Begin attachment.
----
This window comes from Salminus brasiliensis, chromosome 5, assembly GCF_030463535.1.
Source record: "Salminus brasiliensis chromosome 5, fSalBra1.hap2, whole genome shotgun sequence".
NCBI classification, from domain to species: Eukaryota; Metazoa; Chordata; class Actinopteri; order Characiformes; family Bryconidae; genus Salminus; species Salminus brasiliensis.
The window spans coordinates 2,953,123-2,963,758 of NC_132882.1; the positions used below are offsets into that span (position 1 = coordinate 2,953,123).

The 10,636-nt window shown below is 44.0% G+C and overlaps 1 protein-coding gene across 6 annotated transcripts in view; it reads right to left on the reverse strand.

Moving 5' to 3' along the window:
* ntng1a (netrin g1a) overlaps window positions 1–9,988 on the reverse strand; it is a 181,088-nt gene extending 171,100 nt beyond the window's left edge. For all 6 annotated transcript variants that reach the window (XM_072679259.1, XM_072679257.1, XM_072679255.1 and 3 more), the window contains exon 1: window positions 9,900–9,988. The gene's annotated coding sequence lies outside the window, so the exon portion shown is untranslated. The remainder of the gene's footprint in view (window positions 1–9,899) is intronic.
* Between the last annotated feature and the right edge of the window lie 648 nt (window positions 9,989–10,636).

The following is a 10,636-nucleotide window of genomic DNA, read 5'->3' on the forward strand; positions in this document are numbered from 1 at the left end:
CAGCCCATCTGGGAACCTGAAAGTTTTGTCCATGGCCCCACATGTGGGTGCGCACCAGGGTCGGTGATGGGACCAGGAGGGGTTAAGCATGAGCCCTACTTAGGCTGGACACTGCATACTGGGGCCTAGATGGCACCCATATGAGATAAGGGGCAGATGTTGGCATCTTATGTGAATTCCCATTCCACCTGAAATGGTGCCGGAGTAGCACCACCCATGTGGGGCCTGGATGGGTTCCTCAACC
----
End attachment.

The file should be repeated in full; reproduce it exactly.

This window comes from Salminus brasiliensis, chromosome 5, assembly GCF_030463535.1.
Source record: "Salminus brasiliensis chromosome 5, fSalBra1.hap2, whole genome shotgun sequence".
NCBI classification, from domain to species: Eukaryota; Metazoa; Chordata; class Actinopteri; order Characiformes; family Bryconidae; genus Salminus; species Salminus brasiliensis.
The window spans coordinates 2,953,123-2,963,758 of NC_132882.1; the positions used below are offsets into that span (position 1 = coordinate 2,953,123).

The 10,636-nt window shown below is 44.0% G+C and overlaps 1 protein-coding gene across 6 annotated transcripts in view; it reads right to left on the reverse strand.

Moving 5' to 3' along the window:
* ntng1a (netrin g1a) overlaps window positions 1–9,988 on the reverse strand; it is a 181,088-nt gene extending 171,100 nt beyond the window's left edge. For all 6 annotated transcript variants that reach the window (XM_072679259.1, XM_072679257.1, XM_072679255.1 and 3 more), the window contains exon 1: window positions 9,900–9,988. The gene's annotated coding sequence lies outside the window, so the exon portion shown is untranslated. The remainder of the gene's footprint in view (window positions 1–9,899) is intronic.
* Between the last annotated feature and the right edge of the window lie 648 nt (window positions 9,989–10,636).

The following is a 10,636-nucleotide window of genomic DNA, read 5'->3' on the forward strand; positions in this document are numbered from 1 at the left end:
CAGCCCATCTGGGAACCTGAAAGTTTTGTCCATGGCCCCACATGTGGGTGCGCACCAGGGTCGGTGATGGGACCAGGAGGGGTTAAGCATGAGCCCTACTTAGGCTGGACACTGCATACTGGGGCCTAGATGGCACCCATATGAGATAAGGGGCAGATGTTGGCATCTTATGTGAATTCCCATTCCACCTGAAATGGTGCCGGAGTAGCACCACCCATGTGGGGCCTGGATGGGTTCCTCAACC